19. Woe is me for my hurt! my wound is grievous: but I said, Truly this is a grief, and I must bear it.
19. Hei mihi super contritione mea; dolore plena est percussio mea: et ego dixi, Certe (vel, utique) haec plaga mea, et feram eam.
The Prophet here no doubt speaks in the name of the whole people; for he saw that no one was moved by threatenings, though very grievous and severe; and this mode of speaking must be sufficiently known to us, for it is commonly used by all the prophets. They first, addressed the people; but when they saw that they produced no effect, in order to shew their indignation, they speak of themselves as in the presence of God: thus they rebuked the hardness and torpidity of men. So now does Jeremiah speak,
We must then bear in mind that the Prophet speaks not here according to the feeling which the people had, for they were so stupified that they felt nothing; but that he speaks of what they ought to have felt, as though he had said, -- "Were there in them a particle of wisdom, they would all most surely bewail their approaching calamity, before God begins to make his judgment to fall on their heads; but no one is moved: I shall therefore weep alone, but it is on your account." There is yet no doubt but he intended to try in every way whether God's threatenings would penetrate into their hearts.
He says that his
The Prophet then teaches us here that the only remedy which remained for the Jews was to be fully convinced that they deserved the punishment which they endured, and then patiently to submit to God's judgment, according to what a dutiful son does who suffers himself to be chastised when he offends. The word is used in another sense in Psalm 77:10,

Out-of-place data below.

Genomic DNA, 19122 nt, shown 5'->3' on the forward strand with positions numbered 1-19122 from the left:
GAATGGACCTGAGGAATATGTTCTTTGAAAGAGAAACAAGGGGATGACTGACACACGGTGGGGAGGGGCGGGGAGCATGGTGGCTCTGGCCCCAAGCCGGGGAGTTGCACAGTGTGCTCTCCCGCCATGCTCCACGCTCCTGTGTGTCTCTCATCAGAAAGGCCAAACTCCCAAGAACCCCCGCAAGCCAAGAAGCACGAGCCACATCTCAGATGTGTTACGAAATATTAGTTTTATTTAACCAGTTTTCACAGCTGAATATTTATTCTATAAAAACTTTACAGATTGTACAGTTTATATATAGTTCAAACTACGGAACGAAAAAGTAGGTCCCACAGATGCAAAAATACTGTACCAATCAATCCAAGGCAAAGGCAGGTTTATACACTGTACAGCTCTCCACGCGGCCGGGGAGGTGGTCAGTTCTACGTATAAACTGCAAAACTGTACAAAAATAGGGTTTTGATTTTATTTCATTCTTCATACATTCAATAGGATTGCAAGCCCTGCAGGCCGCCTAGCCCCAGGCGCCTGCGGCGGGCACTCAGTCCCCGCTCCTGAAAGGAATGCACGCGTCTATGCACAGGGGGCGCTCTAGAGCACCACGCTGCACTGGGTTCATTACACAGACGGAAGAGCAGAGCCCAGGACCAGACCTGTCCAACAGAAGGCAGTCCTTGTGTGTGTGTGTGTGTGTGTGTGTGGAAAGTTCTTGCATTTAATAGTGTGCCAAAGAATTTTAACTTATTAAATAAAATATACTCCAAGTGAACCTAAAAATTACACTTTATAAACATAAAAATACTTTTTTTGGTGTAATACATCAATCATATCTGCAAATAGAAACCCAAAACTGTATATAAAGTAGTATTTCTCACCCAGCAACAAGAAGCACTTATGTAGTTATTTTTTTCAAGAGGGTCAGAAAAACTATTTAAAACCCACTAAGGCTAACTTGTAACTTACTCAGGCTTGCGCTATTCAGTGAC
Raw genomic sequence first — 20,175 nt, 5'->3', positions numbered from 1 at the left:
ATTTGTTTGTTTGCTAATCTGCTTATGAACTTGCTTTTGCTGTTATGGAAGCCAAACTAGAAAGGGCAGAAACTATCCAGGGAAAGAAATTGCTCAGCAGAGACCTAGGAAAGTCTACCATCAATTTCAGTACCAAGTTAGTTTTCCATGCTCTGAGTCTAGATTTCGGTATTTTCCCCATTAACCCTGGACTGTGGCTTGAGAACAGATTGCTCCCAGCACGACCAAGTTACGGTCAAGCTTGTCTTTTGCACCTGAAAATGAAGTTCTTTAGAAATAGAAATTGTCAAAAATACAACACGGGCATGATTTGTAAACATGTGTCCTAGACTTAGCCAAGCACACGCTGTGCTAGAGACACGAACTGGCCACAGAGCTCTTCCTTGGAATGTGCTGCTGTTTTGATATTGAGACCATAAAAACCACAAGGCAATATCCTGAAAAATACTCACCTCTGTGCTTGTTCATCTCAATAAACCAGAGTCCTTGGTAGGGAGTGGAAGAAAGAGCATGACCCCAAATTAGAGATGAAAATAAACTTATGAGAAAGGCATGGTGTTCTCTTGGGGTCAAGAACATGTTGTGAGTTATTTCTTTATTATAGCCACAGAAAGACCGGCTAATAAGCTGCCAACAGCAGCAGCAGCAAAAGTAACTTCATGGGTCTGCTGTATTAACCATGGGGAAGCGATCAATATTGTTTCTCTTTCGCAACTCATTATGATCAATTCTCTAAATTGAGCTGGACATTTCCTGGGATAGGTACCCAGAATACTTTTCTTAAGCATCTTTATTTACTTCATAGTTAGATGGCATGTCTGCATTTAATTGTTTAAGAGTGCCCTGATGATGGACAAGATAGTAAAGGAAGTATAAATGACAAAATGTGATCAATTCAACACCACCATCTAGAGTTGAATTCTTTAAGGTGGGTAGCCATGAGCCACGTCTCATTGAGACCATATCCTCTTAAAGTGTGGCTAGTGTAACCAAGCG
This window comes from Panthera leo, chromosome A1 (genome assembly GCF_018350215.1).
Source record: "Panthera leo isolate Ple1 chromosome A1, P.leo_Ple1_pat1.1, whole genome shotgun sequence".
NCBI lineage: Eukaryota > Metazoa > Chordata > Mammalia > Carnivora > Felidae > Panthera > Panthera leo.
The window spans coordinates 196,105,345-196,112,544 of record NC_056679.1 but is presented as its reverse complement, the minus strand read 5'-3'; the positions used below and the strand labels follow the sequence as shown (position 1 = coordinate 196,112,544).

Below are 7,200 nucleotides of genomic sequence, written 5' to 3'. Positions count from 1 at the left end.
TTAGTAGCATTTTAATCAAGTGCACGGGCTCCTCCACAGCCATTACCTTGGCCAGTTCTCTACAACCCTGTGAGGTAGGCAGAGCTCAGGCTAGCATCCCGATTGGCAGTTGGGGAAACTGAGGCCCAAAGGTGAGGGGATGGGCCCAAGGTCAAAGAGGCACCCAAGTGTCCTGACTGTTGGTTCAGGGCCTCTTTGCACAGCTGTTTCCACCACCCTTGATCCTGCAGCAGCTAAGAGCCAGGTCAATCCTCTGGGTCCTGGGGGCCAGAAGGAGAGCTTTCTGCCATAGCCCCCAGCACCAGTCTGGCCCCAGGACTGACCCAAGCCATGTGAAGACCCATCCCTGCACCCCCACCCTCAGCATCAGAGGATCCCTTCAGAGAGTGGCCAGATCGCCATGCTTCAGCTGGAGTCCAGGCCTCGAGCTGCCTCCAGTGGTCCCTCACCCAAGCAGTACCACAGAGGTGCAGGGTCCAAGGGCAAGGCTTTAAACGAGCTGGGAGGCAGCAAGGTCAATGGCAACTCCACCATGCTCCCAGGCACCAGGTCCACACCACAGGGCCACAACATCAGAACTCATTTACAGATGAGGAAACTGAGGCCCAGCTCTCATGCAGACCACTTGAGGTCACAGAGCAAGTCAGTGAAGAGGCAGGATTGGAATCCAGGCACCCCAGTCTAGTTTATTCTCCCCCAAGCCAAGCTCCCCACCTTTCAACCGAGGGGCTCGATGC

"To die is my lot."
The Prophet has
1 Our translation, as to this verse, is nearly the Syriac. The Septuagint and Arabic have wandered much from the original; and so have the Vulgate and the Targum in some degree. The most literal is the version of Calvin. The terms here used, bruising, smiting, are commonly employed to designate great trouble and affliction, or distress; and this distress he describes in the verse that follows; and in the twenty-first verse the cause of it is set forth. And the distress corresponds with what he says in the eighteenth verse, where he says that the inhabitants would be driven from the land into fortresses, so that he would have none to set up his tent. All these verses seem connected. The literal rendering of this verse is as follows, --
19.Woe is to me, because of my bruising, (distress;) Grievous is my stroke; I have said, -- Surely, this is grief! but I must bear it.
Then he proceeds to state his distress: he had none even to assist him to pitch his tent, the people having all been driven to fortified cities. -- Ed.
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